A Burma court has rejected democracy leader Aung San Suu Kyi's appeal against her house arrest.

However, hopes remain that she will be freed within days of the first election in 20 years in Burma, also known as Myanmar.

Lawyers for the Nobel peace laureate believe she will be released on Saturday regardless of the Supreme Court decision, but they had hoped she would also be acquitted to prove her innocence.

If she is freed, the 65-year-old, who has spent much of the past two decades locked up, will re-emerge into Burma's politics less than a week after a controversial election that saw the junta's proxies claim a landslide win.

Her lawyer Kyi Win confirmed the court's rejection of the appeal and said the case could be taken further, to the junta itself.

A Burma official said the chief justice of the Supreme Court had 'confirmed the sentence' but gave no further details of the judgment.

Ms Suu Kyi's detention was extended by 18 months in August last year over a bizarre incident in which a man from the US swam uninvited to her lakeside home, where she is under house arrest, keeping her off the scene for the election.

Burma's generals stopped her National League for Democracy from taking power after it won a landslide victory in the last poll in 1990, and she has spent many of the intervening years shut up in her crumbling Yangon home.

Officials said that preparations for her expected release were under way, yet despite mounting hopes, some fear the military regime may still find a reason to extend her sentence.

If her release is allowed, it will be viewed by many observers as an effort on the regime's part to deflect criticism of Sunday's poll - widely dismissed by the West as a sham, with Ms Suu Kyi sidelined.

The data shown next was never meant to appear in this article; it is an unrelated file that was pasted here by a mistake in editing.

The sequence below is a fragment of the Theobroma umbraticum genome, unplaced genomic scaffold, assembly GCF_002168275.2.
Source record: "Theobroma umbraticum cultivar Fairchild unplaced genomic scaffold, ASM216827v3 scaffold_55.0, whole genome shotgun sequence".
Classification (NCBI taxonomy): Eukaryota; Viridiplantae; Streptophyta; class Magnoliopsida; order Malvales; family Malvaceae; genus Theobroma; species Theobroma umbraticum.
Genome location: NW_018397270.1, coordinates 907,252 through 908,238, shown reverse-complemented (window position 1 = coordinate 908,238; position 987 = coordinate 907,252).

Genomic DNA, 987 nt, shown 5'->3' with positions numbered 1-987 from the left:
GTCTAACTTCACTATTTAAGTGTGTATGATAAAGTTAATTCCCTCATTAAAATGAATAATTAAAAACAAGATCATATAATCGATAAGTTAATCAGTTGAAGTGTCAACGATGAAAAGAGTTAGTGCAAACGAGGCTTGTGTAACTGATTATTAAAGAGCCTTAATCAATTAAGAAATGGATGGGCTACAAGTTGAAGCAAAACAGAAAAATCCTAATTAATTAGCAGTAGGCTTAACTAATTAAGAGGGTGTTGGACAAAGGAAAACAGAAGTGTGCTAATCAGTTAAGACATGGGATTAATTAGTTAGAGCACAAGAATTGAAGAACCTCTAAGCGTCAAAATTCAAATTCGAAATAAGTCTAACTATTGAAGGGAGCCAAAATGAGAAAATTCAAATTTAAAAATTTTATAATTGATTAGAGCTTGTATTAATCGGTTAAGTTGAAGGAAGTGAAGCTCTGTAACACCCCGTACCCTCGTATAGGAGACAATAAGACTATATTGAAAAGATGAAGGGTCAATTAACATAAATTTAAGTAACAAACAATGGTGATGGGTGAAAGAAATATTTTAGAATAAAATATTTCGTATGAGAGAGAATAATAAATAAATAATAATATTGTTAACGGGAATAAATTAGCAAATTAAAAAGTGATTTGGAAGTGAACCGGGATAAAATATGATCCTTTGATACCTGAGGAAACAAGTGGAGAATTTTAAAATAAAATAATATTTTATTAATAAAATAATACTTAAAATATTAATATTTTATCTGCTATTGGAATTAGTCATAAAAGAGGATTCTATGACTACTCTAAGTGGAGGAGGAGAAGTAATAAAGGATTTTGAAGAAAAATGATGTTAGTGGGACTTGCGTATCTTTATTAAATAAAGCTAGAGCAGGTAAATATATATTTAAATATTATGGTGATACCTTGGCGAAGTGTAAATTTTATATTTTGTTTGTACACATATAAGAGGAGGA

Her freedom is far from secured and observers believe it could come with hefty restrictions to ensure she cannot threaten the generals' carefully constructed power base.

Another of her lawyers, Nyan Win, said she would hold a news conference at her party's headquarters if freed, suggesting she is likely to resist any attempt by the authorities to restrict her political activities.

He said the appeal against the house arrest sentence was only to argue her innocence and should not affect moves to free her.

The daughter of Burma's liberation hero General Aung San remains hugely popular in a country that has suffered under military rule for nearly half a century.

When she was last released in 2002 she drew huge crowds wherever she went.

Her absence from this election and the decision by the NLD to boycott the vote - leading to its dissolution by law - left Burma's opposition weakened and deeply split.

Early results from the election suggest the junta-backed party has all but crushed its political rivals, amid opposition complaints of cheating and voter intimidation.

After the military's proxy claimed an overwhelming victory in Sunday's vote, dashing the hopes of those pro-democracy parties that participated, attention has turned to whether the anti-junta forces will regroup under her leadership.

Ms Suu Kyi's youngest son Kim Aris, 33, arrived in Bangkok ahead of the election and his mother's possible release.